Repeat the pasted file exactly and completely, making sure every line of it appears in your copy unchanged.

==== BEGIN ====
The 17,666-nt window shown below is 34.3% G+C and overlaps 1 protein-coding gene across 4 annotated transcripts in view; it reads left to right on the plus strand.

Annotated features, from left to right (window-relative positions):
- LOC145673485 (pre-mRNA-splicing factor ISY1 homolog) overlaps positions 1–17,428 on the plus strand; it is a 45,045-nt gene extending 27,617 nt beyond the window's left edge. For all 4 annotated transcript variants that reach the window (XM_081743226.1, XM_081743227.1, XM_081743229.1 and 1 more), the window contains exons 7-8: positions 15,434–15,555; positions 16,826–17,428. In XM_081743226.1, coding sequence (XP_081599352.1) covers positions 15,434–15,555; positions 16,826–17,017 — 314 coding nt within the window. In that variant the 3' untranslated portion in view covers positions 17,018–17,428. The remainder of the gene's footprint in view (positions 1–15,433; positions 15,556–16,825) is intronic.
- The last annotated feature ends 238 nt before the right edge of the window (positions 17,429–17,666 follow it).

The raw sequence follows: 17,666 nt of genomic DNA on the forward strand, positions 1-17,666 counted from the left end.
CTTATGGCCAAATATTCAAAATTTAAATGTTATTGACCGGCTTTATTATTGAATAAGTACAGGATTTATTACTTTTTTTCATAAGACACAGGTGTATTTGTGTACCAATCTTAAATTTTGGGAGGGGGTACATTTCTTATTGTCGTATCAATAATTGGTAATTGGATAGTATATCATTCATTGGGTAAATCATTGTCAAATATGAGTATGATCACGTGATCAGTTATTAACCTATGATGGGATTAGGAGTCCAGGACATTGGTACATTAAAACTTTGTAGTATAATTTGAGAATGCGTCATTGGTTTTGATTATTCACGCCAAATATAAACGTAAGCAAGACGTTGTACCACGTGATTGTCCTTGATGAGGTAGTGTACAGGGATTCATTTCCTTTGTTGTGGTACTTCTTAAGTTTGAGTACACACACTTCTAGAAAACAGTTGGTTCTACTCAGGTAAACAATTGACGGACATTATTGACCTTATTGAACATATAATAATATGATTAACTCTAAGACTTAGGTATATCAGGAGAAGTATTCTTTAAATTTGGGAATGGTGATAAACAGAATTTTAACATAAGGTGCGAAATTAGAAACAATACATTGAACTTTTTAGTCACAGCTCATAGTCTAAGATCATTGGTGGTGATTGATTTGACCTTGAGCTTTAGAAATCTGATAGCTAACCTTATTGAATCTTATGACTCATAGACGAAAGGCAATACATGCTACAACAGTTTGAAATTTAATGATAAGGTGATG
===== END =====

The 17,666-nt window shown below is 34.3% G+C and overlaps 1 protein-coding gene across 4 annotated transcripts in view; it reads left to right on the plus strand.

Annotated features, from left to right (window-relative positions):
- LOC145673485 (pre-mRNA-splicing factor ISY1 homolog) overlaps positions 1–17,428 on the plus strand; it is a 45,045-nt gene extending 27,617 nt beyond the window's left edge. For all 4 annotated transcript variants that reach the window (XM_081743226.1, XM_081743227.1, XM_081743229.1 and 1 more), the window contains exons 7-8: positions 15,434–15,555; positions 16,826–17,428. In XM_081743226.1, coding sequence (XP_081599352.1) covers positions 15,434–15,555; positions 16,826–17,017 — 314 coding nt within the window. In that variant the 3' untranslated portion in view covers positions 17,018–17,428. The remainder of the gene's footprint in view (positions 1–15,433; positions 15,556–16,825) is intronic.
- The last annotated feature ends 238 nt before the right edge of the window (positions 17,429–17,666 follow it).

The raw sequence follows: 17,666 nt of genomic DNA on the forward strand, positions 1-17,666 counted from the left end.
CTTATGGCCAAATATTCAAAATTTAAATGTTATTGACCGGCTTTATTATTGAATAAGTACAGGATTTATTACTTTTTTTCATAAGACACAGGTGTATTTGTGTACCAATCTTAAATTTTGGGAGGGGGTACATTTCTTATTGTCGTATCAATAATTGGTAATTGGATAGTATATCATTCATTGGGTAAATCATTGTCAAATATGAGTATGATCACGTGATCAGTTATTAACCTATGATGGGATTAGGAGTCCAGGACATTGGTACATTAAAACTTTGTAGTATAATTTGAGAATGCGTCATTGGTTTTGATTATTCACGCCAAATATAAACGTAAGCAAGACGTTGTACCACGTGATTGTCCTTGATGAGGTAGTGTACAGGGATTCATTTCCTTTGTTGTGGTACTTCTTAAGTTTGAGTACACACACTTCTAGAAAACAGTTGGTTCTACTCAGGTAAACAATTGACGGACATTATTGACCTTATTGAACATATAATAATATGATTAACTCTAAGACTTAGGTATATCAGGAGAAGTATTCTTTAAATTTGGGAATGGTGATAAACAGAATTTTAACATAAGGTGCGAAATTAGAAACAATACATTGAACTTTTTAGTCACAGCTCATAGTCTAAGATCATTGGTGGTGATTGATTTGACCTTGAGCTTTAGAAATCTGATAGCTAACCTTATTGAATCTTATGACTCATAGACGAAAGGCAATACATGCTACAACAGTTTGAAATTTAATGATAAGGTGATG